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The Highlanders of Scotland
Part II - Conclusion

HAVING now concluded the history of the Highland clans according to the system established in the former part of the Work, it may be proper here to state in a few words the simple but highly important conclusion to which these researches have brought us.

      First. the Gaelic race at present occupying the Highlands have existed as a distinct and peculiar people, inhabiting the same districts which they now occupy, from the earliest period to which the records of history reach.

      Secondly. Previous to the thirteenth century, that Gaelic nation was divided into a few great tribes, which exactly correspond with the ancient earldoms of that part of Scotland. the hereditary chiefs of these tribes were termed Maormors a title which the influence of Saxon manners changed to that of earl.

      Thirdly. From these few tribes all the Highlanders are descended, and to one or other of them each of the Highland clans can be traced.

      Upon this system, therefore, has every part of the present Work been brought to bear. Each of the clans has been viewed rather as forming a part of one great whole than as a separate family detached from all others, and it has throughout been deemed of more importance to establish with precision the place of each clan in this great system, than to enter into any detail of their history. Of the importance of the result to which all these researches have led, it is impossible for a moment to doubt; and while a view has been given of the history of each detached portion, everything has been brought to contribute, in some degree, to the establishment of a great truth as new as it is important.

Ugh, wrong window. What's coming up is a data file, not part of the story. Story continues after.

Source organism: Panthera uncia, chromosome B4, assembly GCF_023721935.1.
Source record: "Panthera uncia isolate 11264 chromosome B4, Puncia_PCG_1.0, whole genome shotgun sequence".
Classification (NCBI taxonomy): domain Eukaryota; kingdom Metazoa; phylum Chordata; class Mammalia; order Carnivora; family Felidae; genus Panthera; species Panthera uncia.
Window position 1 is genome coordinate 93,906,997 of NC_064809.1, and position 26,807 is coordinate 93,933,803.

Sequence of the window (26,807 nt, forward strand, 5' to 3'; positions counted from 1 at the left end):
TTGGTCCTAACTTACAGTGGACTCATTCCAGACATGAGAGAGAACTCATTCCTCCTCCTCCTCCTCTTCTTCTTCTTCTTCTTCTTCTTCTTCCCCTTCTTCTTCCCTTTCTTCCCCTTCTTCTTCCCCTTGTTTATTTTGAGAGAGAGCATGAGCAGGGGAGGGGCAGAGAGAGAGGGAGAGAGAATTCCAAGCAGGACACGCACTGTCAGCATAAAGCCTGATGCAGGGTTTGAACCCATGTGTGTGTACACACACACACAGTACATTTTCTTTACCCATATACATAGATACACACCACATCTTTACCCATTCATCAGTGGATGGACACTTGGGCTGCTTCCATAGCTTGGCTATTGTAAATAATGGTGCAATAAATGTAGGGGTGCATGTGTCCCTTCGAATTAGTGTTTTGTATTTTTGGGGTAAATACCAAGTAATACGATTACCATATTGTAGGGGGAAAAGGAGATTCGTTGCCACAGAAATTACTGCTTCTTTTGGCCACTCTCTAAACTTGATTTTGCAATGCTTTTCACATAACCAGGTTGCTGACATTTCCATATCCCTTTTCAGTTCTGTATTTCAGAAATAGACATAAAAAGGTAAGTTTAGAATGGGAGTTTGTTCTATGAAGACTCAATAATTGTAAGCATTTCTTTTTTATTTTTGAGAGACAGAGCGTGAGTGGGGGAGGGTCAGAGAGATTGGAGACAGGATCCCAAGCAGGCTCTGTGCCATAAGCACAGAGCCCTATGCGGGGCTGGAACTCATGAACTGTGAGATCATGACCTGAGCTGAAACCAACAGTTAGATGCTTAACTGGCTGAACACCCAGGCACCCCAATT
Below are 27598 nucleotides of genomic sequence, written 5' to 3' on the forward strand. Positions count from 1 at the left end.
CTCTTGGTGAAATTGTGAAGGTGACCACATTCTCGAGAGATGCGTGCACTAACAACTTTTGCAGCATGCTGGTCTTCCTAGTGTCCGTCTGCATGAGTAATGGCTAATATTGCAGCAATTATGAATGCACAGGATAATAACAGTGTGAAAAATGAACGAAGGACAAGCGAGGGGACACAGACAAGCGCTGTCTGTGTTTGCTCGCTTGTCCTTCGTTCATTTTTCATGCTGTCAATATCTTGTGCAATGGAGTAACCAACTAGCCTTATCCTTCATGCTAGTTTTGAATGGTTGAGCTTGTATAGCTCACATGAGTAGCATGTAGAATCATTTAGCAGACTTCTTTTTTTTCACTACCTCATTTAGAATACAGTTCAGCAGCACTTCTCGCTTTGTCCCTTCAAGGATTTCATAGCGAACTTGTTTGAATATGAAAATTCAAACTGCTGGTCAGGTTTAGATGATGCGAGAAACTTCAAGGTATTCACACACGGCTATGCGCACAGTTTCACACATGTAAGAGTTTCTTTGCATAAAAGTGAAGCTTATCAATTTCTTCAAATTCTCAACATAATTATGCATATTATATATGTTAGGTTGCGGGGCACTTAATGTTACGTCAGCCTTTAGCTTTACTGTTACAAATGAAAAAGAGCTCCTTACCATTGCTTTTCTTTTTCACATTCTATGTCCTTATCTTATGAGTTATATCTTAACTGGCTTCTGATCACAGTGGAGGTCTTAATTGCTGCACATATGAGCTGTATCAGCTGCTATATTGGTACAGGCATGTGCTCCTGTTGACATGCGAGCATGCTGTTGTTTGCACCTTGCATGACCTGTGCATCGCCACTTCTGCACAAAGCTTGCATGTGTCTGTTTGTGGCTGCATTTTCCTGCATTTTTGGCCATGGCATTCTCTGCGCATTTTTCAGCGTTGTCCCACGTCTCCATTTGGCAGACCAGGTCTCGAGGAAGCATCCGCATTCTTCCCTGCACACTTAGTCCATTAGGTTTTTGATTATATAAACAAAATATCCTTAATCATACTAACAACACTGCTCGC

This second portion would have extended to far greater length, and more minute detail of family history, had the Author not felt the necessity of compressing his plan within the narrow limits of an essay, which he was desirous should exhibit, in a distinct and complete form, the theory of Scottish history, which his researches have led him to adopt, and which he now submits with deference to the judgment of the public.

      The result of the system will be found, at one view, in the following table of the descent of the Highland clans.

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